March 03, 2021

Lang: ‘Sticks and stones’

By Mike Lang, guest columnist

When I was a child, we had a little saying we used when being verbally bullied by others. We would say, “Sticks and stones can break my bones, but words can never hurt me.” The idea was to sort of return the taunt, and to bolster our own courage.

As long as our oppressor refrained from physical violence it was quite effective. When I was in the 8th grade in Cedar Rapids, studying “Civics,” I learned that I should defend the right of others to say things I disagreed with. Even outrageous things.

A tragic example of this would be the topic of abortion. I defend the right of people to vocally support this odious practice – even though I personally find abortions to be barbaric and nothing less than murder.

I have mentioned before that I was raised as a Christian. It was shocking to me when as a child, I learned of a historical event called “The Spanish Inquisition.” According to the Encyclopaedia Britannica, the inquisition in Spain was used to persecute both religious “heretics” and “political enemies” of the government. Usually in secret, the agents of the inquisition would question, try, condemn and punish its targets. Frequently, the only penalty would be the confiscation of property and other forms of wealth. Often those found guilty would suffer torture or even death. As you can imagine, this quickly became a way for the inquisitors to become personally wealthy and for the government to politically control the citizens of Spain and the Spanish Empire. The inquisition was used against non-Christians, such as Jews and Muslims and political enemies of the government.

Today we see a sort of inquisition in the United States. This inquisition is not conducted by the church. Instead, we see this behavior by others, like schools and universities. Schools establish “free speech” zones where students are allowed to express opinions. Student senates often refuse to provide funding from student fees for groups and organizations that support ideas not in line with the liberal views of the institution. We see teachers denied tenure because of their private opinions about sensitive issues, such as gender and ethnicity. We see conservative student organizations invite speakers who are, sometimes violently, prevented to express their private opinions.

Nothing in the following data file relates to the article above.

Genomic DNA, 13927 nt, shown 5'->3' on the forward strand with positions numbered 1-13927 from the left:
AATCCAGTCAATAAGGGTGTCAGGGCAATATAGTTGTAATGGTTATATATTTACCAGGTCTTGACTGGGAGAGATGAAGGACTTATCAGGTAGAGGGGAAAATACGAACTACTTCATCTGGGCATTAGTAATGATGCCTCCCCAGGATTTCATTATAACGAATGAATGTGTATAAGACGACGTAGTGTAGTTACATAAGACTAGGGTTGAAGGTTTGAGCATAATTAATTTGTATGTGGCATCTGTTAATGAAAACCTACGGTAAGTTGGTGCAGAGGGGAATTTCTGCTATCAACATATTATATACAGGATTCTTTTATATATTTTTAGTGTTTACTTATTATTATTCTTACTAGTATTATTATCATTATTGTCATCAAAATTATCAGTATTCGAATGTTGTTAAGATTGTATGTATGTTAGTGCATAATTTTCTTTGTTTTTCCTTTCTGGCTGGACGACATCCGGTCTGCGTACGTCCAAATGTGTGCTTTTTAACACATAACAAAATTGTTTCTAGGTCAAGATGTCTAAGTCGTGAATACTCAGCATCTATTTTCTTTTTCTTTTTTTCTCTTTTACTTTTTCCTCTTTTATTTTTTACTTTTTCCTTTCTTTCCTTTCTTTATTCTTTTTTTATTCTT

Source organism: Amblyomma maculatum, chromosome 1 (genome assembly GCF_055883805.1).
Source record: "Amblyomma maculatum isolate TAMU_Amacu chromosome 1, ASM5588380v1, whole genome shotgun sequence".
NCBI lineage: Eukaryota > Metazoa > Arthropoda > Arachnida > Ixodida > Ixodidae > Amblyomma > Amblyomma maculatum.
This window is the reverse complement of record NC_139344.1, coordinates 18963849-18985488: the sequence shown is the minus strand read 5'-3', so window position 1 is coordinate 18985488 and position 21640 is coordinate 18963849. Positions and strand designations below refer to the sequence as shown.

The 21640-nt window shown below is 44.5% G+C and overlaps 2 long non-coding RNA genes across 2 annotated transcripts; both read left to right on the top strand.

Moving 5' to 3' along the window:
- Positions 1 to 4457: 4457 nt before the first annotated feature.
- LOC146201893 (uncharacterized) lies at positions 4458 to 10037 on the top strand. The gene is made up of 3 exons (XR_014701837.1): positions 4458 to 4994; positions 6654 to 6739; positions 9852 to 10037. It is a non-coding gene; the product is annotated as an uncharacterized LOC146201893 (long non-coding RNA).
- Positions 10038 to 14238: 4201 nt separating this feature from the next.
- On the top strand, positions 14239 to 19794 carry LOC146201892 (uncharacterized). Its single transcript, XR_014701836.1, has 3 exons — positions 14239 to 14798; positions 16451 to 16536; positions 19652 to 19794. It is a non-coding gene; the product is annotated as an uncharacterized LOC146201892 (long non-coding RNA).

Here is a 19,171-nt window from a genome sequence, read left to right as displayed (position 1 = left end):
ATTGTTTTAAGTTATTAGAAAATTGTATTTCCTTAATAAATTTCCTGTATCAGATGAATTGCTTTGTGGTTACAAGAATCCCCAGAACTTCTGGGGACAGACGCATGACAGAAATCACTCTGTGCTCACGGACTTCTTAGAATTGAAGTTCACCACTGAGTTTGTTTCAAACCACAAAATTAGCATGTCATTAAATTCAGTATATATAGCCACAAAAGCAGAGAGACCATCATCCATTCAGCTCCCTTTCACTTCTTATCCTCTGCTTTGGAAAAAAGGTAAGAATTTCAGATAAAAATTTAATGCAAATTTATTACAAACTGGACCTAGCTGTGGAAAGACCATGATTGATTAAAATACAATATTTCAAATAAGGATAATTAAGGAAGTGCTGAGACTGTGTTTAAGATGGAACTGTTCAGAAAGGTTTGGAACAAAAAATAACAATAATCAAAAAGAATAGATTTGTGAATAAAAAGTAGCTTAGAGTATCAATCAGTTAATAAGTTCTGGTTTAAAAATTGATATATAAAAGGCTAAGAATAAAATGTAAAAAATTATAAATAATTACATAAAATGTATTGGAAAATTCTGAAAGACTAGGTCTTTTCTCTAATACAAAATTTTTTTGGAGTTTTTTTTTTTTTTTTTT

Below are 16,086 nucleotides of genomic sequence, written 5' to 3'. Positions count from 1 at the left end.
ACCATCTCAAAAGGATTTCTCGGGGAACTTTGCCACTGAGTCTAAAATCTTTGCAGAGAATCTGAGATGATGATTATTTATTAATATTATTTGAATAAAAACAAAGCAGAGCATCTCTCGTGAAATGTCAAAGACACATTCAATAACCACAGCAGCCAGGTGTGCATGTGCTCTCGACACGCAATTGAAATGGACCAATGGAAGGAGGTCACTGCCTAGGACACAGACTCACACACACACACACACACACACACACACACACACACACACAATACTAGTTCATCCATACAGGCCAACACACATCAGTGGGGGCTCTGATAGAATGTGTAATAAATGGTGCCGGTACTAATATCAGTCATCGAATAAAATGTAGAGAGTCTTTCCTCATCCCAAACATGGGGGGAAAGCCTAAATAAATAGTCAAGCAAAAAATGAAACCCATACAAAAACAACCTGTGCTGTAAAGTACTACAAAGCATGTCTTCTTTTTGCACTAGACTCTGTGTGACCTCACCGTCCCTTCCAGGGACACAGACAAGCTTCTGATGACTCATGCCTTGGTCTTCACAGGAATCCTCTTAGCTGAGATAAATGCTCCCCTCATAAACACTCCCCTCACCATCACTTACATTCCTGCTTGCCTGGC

My granddaughter, while a student at Iowa State University a few years ago, was bullied in class by the professor because she was a Republican. When I was a student at the University of Iowa over a half-century ago, I had my grade lowered in a government class I took because I was an out-spoken conservative.

We have just witnessed a sort of inquisition by the U.S. House of Representatives. The House removed the committee assignments of Iowa Congressman, Steve King, on account of remarks quoted by a 2019 New York Times article on immigration. Just last week, newly elected congresswoman, Marjorie Taylor Greene, was removed from her committee assignments despite her disavowal of things she had said prior to her election in Georgia.

We see another sort of inquisition directed against people who express science-based opinions about the current trend to expand gender identification as they are subjected to penalties and public scorn.

We are witnessing a sort of inquisition by social media services, such as big-tech, Facebook, Twitter and others. These are private non-governmental companies, originally set up to promote free speech and, like newspapers, are not prohibited by the constitution from controlling speech they publish. We see many individual posts removed by these organizations because they supposedly violate the organizations code of conduct. This severe restriction on free speech seems to mostly affect conservative ideas and opinions and are the ones found objectionable by these free market organizations.

All of these activities could be called the “Modern Inquisition.” Like the “Spanish Inquisition,” it is designed to impose control of our actions, our speech and even our thoughts.

A little over a 100 years ago, a Republican President — Teddy Roosevelt — led the struggle to break up the industrial monopolies that were economically strangling the American people. It is time for another struggle: One to break up the large institutions and businesses of today that are strangling the thoughts and free speech of the American people.


Mike Lang is the chairman of the Union County Republican Central Committee.